European Union and Rome fight over Italian budget

A sharp dispute has broken out between the Italian government and the European Commission over the 2019 Italian budget, which was presented in Brussels by the right-wing coalition of Lega and the Five Star Movement (M5S) last week.

The EU has strongly criticized it because the planned new debt of 2.4 percent of gross domestic product (GDP) is well above the 0.8 percent committed to by the previous governments under Matteo Renzi and Paolo Gentiloni (both Democratic Party, PD). The 2019 draft budget was “incompatible” with EU directives, complained EU Budget Commissioner Günther Öttinger (Christian Democrat).

EU Economic and Financial Affairs Commissioner Pierre Moscovici presented Italian Finance Minister Giovanni Tria with an EU official letter on October 18. It states that Italy’s departure from the Stability and Growth Pact constitutes “a source of serious concern for the European Commission.” In the new Italian debt plans, the EU sees “particularly serious non-compliance” with the obligations of the Stability and Growth Pact. The EU is urging the Italian government to explain its plans no later than Monday noon.

For its part, the Italian government is using the criticism from Brussels to present itself as a champion of the little man against foreign rule by Brussels and powerful financial interests.

Interior Minister Matteo Salvini, the leader of the neo-fascist Lega, ranted, “We say to the gentlemen in Brussels: The Italians will decide for Italy. Let us work.” Brussels, Berlin and Paris had no right to interfere in Italian affairs. At an election campaign meeting in Bolzano, Salvini accused the EU of wanting to “keep Italy in precarious conditions and impoverished.” He said he would bring down the old EU, at the latest in the upcoming European elections in May 2019.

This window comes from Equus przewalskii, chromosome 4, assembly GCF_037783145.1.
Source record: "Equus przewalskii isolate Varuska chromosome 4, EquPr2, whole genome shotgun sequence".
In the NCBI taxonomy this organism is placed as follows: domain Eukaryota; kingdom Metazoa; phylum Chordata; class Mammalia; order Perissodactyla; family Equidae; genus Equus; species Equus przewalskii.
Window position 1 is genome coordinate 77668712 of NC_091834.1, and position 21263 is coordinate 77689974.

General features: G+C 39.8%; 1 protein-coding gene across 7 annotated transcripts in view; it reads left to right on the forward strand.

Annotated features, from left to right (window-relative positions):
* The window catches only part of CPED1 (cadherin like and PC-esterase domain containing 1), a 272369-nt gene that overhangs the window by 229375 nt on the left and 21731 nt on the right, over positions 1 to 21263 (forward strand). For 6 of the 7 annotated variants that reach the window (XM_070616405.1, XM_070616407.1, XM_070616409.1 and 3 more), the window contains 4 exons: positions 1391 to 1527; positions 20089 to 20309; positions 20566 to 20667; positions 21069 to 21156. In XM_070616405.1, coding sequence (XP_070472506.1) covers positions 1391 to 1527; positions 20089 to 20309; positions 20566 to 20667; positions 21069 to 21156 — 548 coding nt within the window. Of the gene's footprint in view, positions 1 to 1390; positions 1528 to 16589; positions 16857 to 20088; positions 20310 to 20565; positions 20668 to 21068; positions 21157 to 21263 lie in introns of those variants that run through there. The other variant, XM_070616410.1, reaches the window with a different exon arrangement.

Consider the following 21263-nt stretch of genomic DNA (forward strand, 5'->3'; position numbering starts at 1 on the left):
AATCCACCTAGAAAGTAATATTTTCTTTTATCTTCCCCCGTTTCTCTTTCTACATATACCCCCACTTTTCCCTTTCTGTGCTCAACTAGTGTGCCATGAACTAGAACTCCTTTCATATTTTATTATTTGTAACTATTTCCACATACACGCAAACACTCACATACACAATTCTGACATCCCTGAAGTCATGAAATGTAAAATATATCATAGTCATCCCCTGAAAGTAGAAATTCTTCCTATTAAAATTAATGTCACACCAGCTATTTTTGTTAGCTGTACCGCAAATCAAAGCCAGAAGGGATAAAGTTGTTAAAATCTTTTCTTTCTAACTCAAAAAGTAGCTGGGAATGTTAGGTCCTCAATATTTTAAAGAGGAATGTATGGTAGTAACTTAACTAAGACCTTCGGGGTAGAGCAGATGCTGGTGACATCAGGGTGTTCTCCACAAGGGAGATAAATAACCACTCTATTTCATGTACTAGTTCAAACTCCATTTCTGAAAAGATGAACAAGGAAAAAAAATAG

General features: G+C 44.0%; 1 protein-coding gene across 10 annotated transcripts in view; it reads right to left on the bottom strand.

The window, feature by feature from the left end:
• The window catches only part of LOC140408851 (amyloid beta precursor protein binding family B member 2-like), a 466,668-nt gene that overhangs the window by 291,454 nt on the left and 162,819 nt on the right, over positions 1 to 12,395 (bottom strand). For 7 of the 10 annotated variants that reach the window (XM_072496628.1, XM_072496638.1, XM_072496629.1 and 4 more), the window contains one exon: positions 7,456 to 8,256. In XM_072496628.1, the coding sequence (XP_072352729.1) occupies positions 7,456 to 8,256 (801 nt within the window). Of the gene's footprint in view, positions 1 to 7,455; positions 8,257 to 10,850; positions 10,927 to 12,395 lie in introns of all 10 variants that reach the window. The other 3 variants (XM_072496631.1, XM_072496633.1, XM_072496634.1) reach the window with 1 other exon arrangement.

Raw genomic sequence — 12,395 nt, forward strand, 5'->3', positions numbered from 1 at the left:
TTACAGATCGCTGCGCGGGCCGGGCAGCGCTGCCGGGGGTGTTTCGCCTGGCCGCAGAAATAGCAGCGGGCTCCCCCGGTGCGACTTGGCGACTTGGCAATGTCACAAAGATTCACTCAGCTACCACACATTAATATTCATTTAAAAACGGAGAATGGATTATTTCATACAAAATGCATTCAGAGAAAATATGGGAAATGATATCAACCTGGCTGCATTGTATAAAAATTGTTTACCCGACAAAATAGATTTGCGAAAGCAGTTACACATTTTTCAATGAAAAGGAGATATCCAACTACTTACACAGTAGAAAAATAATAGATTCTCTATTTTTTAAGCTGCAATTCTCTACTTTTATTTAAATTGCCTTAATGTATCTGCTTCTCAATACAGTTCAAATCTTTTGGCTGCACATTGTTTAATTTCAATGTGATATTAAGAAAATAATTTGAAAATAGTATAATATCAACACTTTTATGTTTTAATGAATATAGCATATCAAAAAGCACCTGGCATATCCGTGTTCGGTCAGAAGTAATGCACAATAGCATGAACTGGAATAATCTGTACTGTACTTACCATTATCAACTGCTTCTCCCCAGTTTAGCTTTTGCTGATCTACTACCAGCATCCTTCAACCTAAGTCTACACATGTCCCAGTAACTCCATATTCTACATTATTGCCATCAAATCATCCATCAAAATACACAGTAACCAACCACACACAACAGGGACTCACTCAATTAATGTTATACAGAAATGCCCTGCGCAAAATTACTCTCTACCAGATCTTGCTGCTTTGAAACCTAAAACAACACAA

Economics and Social Affairs Minister Luigi Di Maio of the M5S accused the EU Commission of pursuing “market terrorism.” He also threatened that the upcoming European elections would trigger a “political earthquake.”

In this conflict, no side represents a progressive position. As in the case of Greece, the EU Commission clearly takes the side of the banks, stock exchanges and credit agencies. The EU worries that the Italian crisis could affect the capital market throughout Europe and insists that the Italian population be further fleeced.

The Milan Stock Exchange has been falling for days and interest rates on Italian government securities are skyrocketing. The interest rate on 10-year bonds stands at 3.7 percent, 3 percent more than Germany pays. It is the highest level for almost five years. The international rating agencies are already threatening to downgrade Italy.

The planned new debt is below the Maastricht limit of 3 percent. However, with Italy's total debt at €2.3 trillion, or 130 percent of GDP, more than twice the 60 percent that the EU had once agreed, Brussels is pushing for a reduction in the debt burden.

The right-wing government in Rome also does not care about the concerns of the Italian people. Its budget plan is really anything but a rebellion against the dictates of the financial markets. Behind the flowery but vague promises of a “basic income” and “pension reform” lie right-wing policies of militarism and harsh attacks on immigrants and the entire working class.

This is exemplified by the budget item for military expenditure. As long as the Five Star Movement was in opposition, it had fulminated against the high military budget. “At least ten billion euros” could be saved in defence spending, M5S founder Beppe Grillo wrote in his blog at that time. In particular, Grillo repeatedly attacked the purchase contract for 90 F-35 fighter jets and demanded “draconian cuts.” The F-35, a stealth fighter jet of the American defence manufacturer Lockheed Martin, is assembled in Cameri, northern Italy, as the only European location.